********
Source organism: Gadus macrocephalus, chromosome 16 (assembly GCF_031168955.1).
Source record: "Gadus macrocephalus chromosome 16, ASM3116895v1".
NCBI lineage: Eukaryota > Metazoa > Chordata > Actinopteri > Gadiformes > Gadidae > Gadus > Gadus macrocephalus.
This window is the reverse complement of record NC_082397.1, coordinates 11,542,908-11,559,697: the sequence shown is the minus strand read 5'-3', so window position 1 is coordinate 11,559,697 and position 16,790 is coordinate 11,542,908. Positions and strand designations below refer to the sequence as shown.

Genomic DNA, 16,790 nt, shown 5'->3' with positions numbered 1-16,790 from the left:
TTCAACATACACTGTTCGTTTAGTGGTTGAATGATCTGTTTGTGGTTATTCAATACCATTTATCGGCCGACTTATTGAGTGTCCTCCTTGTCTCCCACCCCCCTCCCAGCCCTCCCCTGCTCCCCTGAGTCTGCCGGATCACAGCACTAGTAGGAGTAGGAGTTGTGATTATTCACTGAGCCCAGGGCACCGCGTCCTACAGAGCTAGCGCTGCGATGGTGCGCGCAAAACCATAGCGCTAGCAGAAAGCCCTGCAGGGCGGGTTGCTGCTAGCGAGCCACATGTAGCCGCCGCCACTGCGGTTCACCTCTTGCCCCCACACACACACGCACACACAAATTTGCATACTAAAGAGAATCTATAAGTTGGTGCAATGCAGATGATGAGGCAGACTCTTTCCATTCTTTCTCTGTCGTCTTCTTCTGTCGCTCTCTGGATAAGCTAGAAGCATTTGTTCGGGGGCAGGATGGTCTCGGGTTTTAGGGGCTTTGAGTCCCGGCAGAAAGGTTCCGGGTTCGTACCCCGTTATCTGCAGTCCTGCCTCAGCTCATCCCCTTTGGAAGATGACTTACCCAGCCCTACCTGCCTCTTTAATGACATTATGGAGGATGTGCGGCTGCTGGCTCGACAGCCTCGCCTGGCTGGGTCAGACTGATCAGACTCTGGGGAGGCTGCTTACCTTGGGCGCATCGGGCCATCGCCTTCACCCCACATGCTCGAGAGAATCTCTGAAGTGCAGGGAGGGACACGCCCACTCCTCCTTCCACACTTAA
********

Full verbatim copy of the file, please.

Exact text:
Source organism: Gadus macrocephalus, chromosome 16 (assembly GCF_031168955.1).
Source record: "Gadus macrocephalus chromosome 16, ASM3116895v1".
NCBI lineage: Eukaryota > Metazoa > Chordata > Actinopteri > Gadiformes > Gadidae > Gadus > Gadus macrocephalus.
This window is the reverse complement of record NC_082397.1, coordinates 11,542,908-11,559,697: the sequence shown is the minus strand read 5'-3', so window position 1 is coordinate 11,559,697 and position 16,790 is coordinate 11,542,908. Positions and strand designations below refer to the sequence as shown.

Genomic DNA, 16,790 nt, shown 5'->3' with positions numbered 1-16,790 from the left:
TTCAACATACACTGTTCGTTTAGTGGTTGAATGATCTGTTTGTGGTTATTCAATACCATTTATCGGCCGACTTATTGAGTGTCCTCCTTGTCTCCCACCCCCCTCCCAGCCCTCCCCTGCTCCCCTGAGTCTGCCGGATCACAGCACTAGTAGGAGTAGGAGTTGTGATTATTCACTGAGCCCAGGGCACCGCGTCCTACAGAGCTAGCGCTGCGATGGTGCGCGCAAAACCATAGCGCTAGCAGAAAGCCCTGCAGGGCGGGTTGCTGCTAGCGAGCCACATGTAGCCGCCGCCACTGCGGTTCACCTCTTGCCCCCACACACACACGCACACACAAATTTGCATACTAAAGAGAATCTATAAGTTGGTGCAATGCAGATGATGAGGCAGACTCTTTCCATTCTTTCTCTGTCGTCTTCTTCTGTCGCTCTCTGGATAAGCTAGAAGCATTTGTTCGGGGGCAGGATGGTCTCGGGTTTTAGGGGCTTTGAGTCCCGGCAGAAAGGTTCCGGGTTCGTACCCCGTTATCTGCAGTCCTGCCTCAGCTCATCCCCTTTGGAAGATGACTTACCCAGCCCTACCTGCCTCTTTAATGACATTATGGAGGATGTGCGGCTGCTGGCTCGACAGCCTCGCCTGGCTGGGTCAGACTGATCAGACTCTGGGGAGGCTGCTTACCTTGGGCGCATCGGGCCATCGCCTTCACCCCACATGCTCGAGAGAATCTCTGAAGTGCAGGGAGGGACACGCCCACTCCTCCTTCCACACTTAA